|Publication number||US3411204 A|
|Publication date||Nov 19, 1968|
|Filing date||Jul 6, 1965|
|Priority date||May 26, 1961|
|Also published as||DE1490524A1, US3231256|
|Publication number||US 3411204 A, US 3411204A, US-A-3411204, US3411204 A, US3411204A|
|Inventors||Gilbert R Reid|
|Original Assignee||Sperry Rand Corp|
|Export Citation||BiBTeX, EndNote, RefMan|
|Patent Citations (8), Referenced by (7), Classifications (35)|
|External Links: USPTO, USPTO Assignment, Espacenet|
2 Sheets-Sheet l G. R. REID llllulllllvlll INVENTOR GILBERT R. REID firvuL a0 M CONSTRUCTION OF ELECTRICAL CIRCUITS zuOJm GEO 5 5 vl'luilll' Nov. 19, 1968 Original Filed March 7, 1965 xuoJm wza znm 22:
A T TORNE Y Nov. 19, 1968 G. R. REID 3,411,204
CONSTRUCTION OF ELECTRICAL CIRCUITS Original Filed March '7, 1963 2 Sheets-Sheet 2 United States Patent Claims. (Cl. 29-625) ABSTRACT OF THE DISCLOSURE This disclosure relates to a method for making interconnections in a multi-layer circuit. The method provides for making perforations in the area where a connection is to be made. This is done by means of photographic and chemical techniques only. As a result of the chemical milling process of the invention, an aperture with an uneven side wall is developed through the circuit since the insulation is etched more deeply than the metal. The uneven side wall enables a solid three-sided connection to be made to each printed circuit element when a conductive material is applied to the sides or made to fill the perforation since each element is chemically cleaned by the etching process. As a result, improved continuity is obtained.
This is a division of United States patent application, Ser. No. 263,655, filed Mar. 7, 1963, now abandoned. The present invention relates in general to the construction of multilayer circuit boards. It relates in particular to a method of mass producing and selectively perforating such multi-layer circuit boards and electrically interconnecting external circuits through certain perforations thereof.
Heretofore, back panel wiring (i.e., the wiring that is necessary to connect together the various circuits of complex electronic circuitry) has become exceedingly expensive and difficult to fabricate. The excessive expense and fabrication difiiculties result from the need to use point to point hand wiring in order to provide the required interconnections between the components of sub-circuits and/0r building block circuits. A sub-circuit or buildingblock circuit may be exemplified by an integrated circuit.
Point to point hand wiring has been unsatisfactory, particularly when there is a requirement for such wiring in vast electronic complexes, for example, large data processing machines.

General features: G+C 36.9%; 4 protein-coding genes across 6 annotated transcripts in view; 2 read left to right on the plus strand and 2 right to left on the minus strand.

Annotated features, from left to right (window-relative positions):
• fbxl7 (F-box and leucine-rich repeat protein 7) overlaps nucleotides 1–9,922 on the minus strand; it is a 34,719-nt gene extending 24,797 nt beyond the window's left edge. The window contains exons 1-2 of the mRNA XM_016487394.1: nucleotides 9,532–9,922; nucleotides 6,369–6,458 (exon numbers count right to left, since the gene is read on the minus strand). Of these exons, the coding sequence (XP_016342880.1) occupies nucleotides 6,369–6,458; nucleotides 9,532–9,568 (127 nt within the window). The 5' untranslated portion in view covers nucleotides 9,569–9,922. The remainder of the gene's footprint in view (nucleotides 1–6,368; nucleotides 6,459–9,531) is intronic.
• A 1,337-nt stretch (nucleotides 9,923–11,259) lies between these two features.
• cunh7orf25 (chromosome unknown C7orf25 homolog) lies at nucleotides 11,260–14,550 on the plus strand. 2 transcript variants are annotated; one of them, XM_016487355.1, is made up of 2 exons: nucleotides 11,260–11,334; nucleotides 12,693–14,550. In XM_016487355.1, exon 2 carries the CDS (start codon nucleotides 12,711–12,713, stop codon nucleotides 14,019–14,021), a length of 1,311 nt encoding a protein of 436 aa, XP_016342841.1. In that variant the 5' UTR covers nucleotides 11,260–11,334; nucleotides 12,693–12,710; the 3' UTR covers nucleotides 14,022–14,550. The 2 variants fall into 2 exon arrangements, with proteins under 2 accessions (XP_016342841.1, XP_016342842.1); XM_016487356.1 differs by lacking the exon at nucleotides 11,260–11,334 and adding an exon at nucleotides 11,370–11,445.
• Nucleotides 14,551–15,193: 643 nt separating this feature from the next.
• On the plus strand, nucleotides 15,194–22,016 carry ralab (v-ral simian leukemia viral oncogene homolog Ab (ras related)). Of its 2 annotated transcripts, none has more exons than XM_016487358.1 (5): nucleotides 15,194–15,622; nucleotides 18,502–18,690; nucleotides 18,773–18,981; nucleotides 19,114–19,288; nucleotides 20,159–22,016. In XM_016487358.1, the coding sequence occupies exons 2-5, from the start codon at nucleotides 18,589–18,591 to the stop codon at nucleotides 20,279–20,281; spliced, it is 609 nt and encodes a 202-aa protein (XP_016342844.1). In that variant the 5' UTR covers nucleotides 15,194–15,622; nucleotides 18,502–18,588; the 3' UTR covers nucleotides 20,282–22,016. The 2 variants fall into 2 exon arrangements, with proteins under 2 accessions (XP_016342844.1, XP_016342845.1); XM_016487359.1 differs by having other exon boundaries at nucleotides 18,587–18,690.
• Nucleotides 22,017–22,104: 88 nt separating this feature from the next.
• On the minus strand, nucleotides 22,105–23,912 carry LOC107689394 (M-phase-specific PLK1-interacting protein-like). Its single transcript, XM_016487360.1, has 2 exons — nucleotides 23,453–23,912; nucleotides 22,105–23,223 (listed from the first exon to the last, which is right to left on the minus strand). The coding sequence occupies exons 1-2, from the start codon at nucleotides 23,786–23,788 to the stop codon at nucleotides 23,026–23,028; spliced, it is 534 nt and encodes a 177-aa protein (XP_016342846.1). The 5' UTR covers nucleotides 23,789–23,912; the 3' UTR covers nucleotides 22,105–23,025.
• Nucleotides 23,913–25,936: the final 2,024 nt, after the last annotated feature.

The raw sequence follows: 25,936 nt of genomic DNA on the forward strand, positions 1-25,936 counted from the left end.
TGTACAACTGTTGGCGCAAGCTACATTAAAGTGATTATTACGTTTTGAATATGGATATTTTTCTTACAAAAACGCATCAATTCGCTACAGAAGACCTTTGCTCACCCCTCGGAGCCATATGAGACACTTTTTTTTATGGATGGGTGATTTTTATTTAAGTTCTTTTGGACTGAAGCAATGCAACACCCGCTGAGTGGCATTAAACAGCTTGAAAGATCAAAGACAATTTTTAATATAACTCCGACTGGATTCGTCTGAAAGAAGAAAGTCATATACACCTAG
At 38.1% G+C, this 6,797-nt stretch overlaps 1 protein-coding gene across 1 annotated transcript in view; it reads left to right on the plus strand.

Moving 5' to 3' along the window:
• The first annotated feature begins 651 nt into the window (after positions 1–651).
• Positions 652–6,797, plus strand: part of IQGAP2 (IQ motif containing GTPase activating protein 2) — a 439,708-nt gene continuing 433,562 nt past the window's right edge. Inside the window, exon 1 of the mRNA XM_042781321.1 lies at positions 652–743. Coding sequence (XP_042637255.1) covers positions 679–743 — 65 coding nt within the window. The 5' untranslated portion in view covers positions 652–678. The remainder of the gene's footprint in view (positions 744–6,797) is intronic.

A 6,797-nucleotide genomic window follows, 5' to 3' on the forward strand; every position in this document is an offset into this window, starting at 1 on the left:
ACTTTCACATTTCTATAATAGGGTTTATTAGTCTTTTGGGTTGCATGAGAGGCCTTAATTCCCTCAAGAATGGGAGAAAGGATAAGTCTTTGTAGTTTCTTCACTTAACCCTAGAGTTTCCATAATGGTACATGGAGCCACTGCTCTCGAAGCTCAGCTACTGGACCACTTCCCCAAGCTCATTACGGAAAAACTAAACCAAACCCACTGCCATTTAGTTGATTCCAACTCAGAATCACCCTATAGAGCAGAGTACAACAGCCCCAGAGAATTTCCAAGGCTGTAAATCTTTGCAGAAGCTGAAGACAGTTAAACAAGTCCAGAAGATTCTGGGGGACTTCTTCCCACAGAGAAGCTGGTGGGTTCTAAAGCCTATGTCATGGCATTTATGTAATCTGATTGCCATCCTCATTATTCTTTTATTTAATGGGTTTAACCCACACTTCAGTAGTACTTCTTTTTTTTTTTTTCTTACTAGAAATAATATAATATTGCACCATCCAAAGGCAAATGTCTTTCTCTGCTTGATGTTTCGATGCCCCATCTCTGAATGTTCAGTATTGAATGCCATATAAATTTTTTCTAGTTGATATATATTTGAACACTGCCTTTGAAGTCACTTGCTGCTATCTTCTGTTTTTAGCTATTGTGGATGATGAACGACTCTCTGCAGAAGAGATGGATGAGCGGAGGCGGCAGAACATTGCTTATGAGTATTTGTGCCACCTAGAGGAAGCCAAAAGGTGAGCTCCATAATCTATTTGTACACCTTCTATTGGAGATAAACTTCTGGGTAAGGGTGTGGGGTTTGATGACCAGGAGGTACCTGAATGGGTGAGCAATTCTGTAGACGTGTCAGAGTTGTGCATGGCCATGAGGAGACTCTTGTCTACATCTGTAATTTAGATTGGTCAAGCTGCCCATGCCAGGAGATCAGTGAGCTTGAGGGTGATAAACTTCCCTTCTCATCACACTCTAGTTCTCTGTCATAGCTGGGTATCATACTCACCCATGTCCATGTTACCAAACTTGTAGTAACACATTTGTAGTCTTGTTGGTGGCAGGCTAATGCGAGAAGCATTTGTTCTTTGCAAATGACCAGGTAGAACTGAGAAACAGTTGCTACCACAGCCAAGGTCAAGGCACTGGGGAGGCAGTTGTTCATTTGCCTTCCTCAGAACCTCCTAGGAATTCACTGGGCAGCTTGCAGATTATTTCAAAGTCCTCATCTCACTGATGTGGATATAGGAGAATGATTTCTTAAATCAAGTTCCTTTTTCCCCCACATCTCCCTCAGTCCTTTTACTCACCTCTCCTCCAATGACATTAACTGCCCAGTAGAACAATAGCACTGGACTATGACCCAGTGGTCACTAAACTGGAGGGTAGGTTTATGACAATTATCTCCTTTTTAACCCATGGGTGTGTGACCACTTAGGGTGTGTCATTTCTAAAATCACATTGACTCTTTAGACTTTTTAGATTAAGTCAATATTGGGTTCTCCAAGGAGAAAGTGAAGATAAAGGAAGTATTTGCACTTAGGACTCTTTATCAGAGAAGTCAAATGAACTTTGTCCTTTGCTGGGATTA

It is therefore an object of this invention to provide a new and improved multi-layer circuit board.
It is a further object of this invention to provide a simple and inexpensive method of perforating a hole pattern in a multi-layer board.
It is a further object of this invention to provide a simple and inexpensive method of interconnecting selected holes of the hole pattern provided in the multilayer circuit board.
It is a further object of this invention to provide a multi-layer circuit board which furnishes a new and improved interconnecting means for electrical circuitry.
In accordance with a feature of this invention, a circuit board has been constructed wherein thin laminates consisting of metal (from which circuits are etched), are bonded to either side of an insulation substrate. Several of these metal-insulation laminates are further bonded to one another to comprise a multi-layer circuit board.
In accordance with another feature of this invention, a hole pattern is perforated through the circuit board by the use of suitable etchants which exclusively attack either metal or insulation. After perforating the metal and insulation layers of the circuit board, certain of the etched Patented Nov. 19, 1968 "ice holes are plated so that electrical continuity is obtained between etched circuits through such certain holes. The multi-layer circuit board is adapted to be connected to an external circuit thereby providing a means to obtain electrical continuity between the various components of the external circuit. The multi-layer circuit board is also readily adaptable for use as an interconnecting means to provide continuity connections between several external building-block circuits.
In accordance with another feature of this invention electrical continuity can be readily provided between selected points of a triple layer laminate (i.e., two printed circuits etched on either side of an insulating substrate and hence on a multi-layer laminate). This is accomplished by etching a hole through selected conductors of the uppermost printed circuits, as well as through the intermediate insulating layer. Soldering, welding or other techniques are then used to provide an ohmic connection between the selected conductors of the two printed circuits.